Knowing a bit about the strengths and weaknesses of the American public school system, I was overjoyed to read this article in Forbes by Erica Swallow highlighting some of Tony Wagner’s research findings, while at Harvard Innovation, to be published in his new book The Global Achievement Gap.
Tony Wagner (Excerpt 1):
“We’ve created an economy based on people spending money they do not have to buy things they may not need, threatening the planet in the process,” he says. “We have to transition from a consumer-driven economy to an innovation-driven economy.”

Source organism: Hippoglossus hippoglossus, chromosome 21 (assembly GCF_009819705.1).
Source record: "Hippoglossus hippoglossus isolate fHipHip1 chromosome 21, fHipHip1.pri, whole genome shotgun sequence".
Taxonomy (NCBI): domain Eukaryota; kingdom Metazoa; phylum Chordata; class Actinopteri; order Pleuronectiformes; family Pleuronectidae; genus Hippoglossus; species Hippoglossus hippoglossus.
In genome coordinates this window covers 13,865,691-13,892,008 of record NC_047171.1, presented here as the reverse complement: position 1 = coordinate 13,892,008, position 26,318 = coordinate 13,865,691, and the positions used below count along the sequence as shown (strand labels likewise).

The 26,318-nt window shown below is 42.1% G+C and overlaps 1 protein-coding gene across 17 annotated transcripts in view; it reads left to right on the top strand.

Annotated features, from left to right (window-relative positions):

One of five ways Wagner identifies how we stunt innovation in schools (Excerpt 2):
Risk aversion is the norm: “We penalize mistakes,” says Wagner. “The whole challenge in schooling is to figure out what the teacher wants. And the teachers have to figure out what the superintendent wants or the state wants. It’s a compliance-driven, risk-averse culture.” Innovation, on the other hand, is grounded in taking risks and learning via trial and error. Educators could take a note from design firm IDEO with its mantra of “Fail early, fail often,” says Wagner. And at Stanford’s Institute of Design, he says they are considering ideas like, “We’re thinking F is the new A.” Without failure, there is no innovation.
This calls for a quote from the great writer Samuel Beckett (1906-1989), from his prose poem Westward Ho:
Ever tried. Ever failed. No matter. Try again. Fail again. Fail better.